Police arrested and then released a 49-year-old man for attempting to throw a shoe at Papandreou.

Starting The Tax Hunt

Officials from the EU, IMF and European Central Bank, called the “troika” in Greece, begin a new round of visits in Athens tomorrow, primarily to discuss Greece’s planning for the 2011 budget, which is due to be submitted to parliament early next month.

The country expects to receive a second installment from the troika, of 9 billion euros, this week.

Papandreou said the country has begun seeking information from international banks to hunt down Greeks with accounts abroad who aren’t paying their taxes. A measurement already embraced by several other countries, amongst them USA and Estonia.

Look To Norway!

Greece’s economy contracted in the second quarter more than originally estimated, shrinking 1.8 percent from the first quarter. From a year earlier, GDP declined 3.7 percent.

The jobless rate in June slid to 11.6 percent from 12 percent in May.

Markets will be gradually convinced of Greece’s progress, Papandreou said, pointing to purchases of Greek debt by Norway’s $450 billion Government Pension Fund Global.

The extra yield that investors demand to hold Greek 10-year bonds compared with German bunds rose as high as 957 basis points on Sept. 8, just 16 points short of the record touched on May 7.

For those who are not too familiar with the investment strategy of the Norwegian Pension Fund, I’d like to add that at least 10% of total its total bond holdings are already invested in the PIGS-countries, (the fund refuse to disclose its holdings in Ireland), 50% of its equity investments are placed in the tumbling Chinese stock market and the so-called “Oil Fund” is the fourth largest shareholder in BP.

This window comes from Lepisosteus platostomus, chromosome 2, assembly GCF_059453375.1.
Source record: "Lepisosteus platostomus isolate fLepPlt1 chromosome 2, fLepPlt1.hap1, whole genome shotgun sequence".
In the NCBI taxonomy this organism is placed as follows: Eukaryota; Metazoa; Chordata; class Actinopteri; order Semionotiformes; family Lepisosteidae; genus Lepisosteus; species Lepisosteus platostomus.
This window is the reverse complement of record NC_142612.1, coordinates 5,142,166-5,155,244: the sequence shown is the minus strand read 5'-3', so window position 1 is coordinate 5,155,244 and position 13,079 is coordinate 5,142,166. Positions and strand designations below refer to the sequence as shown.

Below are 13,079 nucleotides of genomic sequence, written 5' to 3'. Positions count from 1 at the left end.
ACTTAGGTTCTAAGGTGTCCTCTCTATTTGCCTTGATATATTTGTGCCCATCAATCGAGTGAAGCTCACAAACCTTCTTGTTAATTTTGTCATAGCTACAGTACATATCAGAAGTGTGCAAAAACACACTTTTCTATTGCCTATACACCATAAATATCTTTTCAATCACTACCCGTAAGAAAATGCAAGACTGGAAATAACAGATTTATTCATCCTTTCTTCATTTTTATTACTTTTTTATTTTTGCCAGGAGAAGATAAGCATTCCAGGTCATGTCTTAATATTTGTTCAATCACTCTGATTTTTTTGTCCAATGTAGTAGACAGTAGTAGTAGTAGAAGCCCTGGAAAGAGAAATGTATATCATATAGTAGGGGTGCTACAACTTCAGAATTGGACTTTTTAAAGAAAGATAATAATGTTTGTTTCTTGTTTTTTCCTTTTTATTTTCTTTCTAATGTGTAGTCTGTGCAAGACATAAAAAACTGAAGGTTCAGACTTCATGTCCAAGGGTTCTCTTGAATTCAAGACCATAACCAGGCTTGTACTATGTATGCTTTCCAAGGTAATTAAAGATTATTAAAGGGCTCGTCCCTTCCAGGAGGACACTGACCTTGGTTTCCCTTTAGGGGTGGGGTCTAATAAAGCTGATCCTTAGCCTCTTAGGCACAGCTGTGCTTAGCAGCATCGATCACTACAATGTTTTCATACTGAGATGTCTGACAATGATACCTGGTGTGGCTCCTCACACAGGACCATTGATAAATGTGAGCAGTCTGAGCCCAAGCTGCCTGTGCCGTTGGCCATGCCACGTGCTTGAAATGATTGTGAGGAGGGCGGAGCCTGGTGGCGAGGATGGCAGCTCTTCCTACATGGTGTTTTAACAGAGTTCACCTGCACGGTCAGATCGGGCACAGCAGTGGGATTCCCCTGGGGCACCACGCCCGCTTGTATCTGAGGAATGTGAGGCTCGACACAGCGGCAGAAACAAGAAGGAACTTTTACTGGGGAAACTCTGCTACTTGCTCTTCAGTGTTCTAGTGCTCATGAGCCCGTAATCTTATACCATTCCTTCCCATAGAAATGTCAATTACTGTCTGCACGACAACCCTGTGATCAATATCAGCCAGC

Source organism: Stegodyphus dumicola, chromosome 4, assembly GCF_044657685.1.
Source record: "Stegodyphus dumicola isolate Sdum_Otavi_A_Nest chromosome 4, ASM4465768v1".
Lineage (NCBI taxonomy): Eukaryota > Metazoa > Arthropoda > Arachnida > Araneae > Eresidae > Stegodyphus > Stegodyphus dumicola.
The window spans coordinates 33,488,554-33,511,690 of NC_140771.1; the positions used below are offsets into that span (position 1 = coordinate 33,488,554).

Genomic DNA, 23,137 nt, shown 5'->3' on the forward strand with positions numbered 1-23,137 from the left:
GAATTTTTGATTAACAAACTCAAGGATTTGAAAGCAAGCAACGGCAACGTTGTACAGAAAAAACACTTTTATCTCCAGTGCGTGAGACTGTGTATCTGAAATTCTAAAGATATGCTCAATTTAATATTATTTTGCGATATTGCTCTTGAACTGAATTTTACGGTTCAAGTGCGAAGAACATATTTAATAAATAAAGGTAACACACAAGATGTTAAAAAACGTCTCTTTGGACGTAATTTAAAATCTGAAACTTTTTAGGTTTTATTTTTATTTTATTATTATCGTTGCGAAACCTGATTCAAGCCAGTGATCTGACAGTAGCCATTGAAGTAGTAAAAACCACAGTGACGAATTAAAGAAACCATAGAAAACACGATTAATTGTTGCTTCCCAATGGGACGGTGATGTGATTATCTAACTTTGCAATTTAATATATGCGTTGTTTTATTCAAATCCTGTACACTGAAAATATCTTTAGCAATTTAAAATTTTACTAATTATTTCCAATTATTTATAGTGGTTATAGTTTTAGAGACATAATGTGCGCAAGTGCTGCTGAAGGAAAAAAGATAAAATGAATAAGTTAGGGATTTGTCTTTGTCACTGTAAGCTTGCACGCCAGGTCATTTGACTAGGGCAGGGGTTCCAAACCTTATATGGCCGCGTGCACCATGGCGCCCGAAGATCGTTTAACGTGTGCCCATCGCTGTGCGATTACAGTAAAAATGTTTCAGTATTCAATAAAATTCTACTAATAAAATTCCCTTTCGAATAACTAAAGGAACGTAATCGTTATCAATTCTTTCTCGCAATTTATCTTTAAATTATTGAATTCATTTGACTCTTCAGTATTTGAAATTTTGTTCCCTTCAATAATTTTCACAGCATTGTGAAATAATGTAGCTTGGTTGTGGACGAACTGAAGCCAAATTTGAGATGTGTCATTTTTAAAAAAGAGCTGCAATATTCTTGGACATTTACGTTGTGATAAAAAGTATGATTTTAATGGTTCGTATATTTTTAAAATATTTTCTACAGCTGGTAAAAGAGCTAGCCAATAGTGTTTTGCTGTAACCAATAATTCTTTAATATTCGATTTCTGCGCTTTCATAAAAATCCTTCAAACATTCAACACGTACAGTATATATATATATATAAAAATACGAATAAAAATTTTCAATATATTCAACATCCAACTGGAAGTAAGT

The smartest investment they’ve done so far is shorting the banks in Iceland just before they went down.

The Norwegian Pension Fund Global owns 1% of all the listed shares in the world, and 2% of all European.

Related by the Econotwist:

Default Now Or Default Later; Greece Still Withholding Critical Data

Morgan Stanley: Governments WILL Default

Brussels Tells Athens To Shut Up And Take The Pain

Greece About To Enter The Death Spiral

A European Revolution by December?

2000yr-Old Secret Organization Makes Threats Against Greek Navy Supplier

EU: Trading Bailouts For Weapons

Greece: Corruption Behind Crisis

Norway’s Government Pension Fund Takes $25bn Hit

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Banks Protesters Storm Irish Parliament

Protesters stormed Ireland‘s parliament last night during a march against government plans to inject billions of euros into the country‘s banks, the Belfast Telegraph reports.

Dozens of people broke away from the march and ran at the gates of the parliament’s main building, Leinster House, the newspaper writes.

They wrestled with police, who tried to force them back and secure the gate.

At least one man suffered a head injury during the scuffles with organizers appealing for calm.

Officers stopped the protesters from breaching the gate.

Gardai said no arrests were made and the scuffle was brought under control within minutes.

One man was seen walking away with blood dripping from the back of his head, according to belfasttelegraph.co.uk

This video is just uploaded on YouTube, apparently made by one of the protesters:

It is not the first protest i Ireland over the economic problems – here’s a BBC report from February last year:

Related by the Econotwist:

Gerald Celente: “The Great Crash Has Occurred”

Athens: Banks On Fire – Thee Dead

“The Economics Of War Unfolding Now”

Greek Protesters Start Blowing Up Banks

Athens Burning: Police And Protesters In Violent Clash

“We Stand At The Brink Of The Next Great Crisis”

Wave Of Protests To Hit Troubled E.U. States

U.S Pilot Crash Plane Into IRS Building

Germany In Favour Of Creating European Army

Norway’s Prime Minister Fears Social Unrest

Update: 1920-similarities

2010 Analysis: Warns Against Social Unrest

2010 Analysis: The Road to Disaster

Top 10 Risks of 2010

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Filed under International Econnomic Politics, National Economic Politics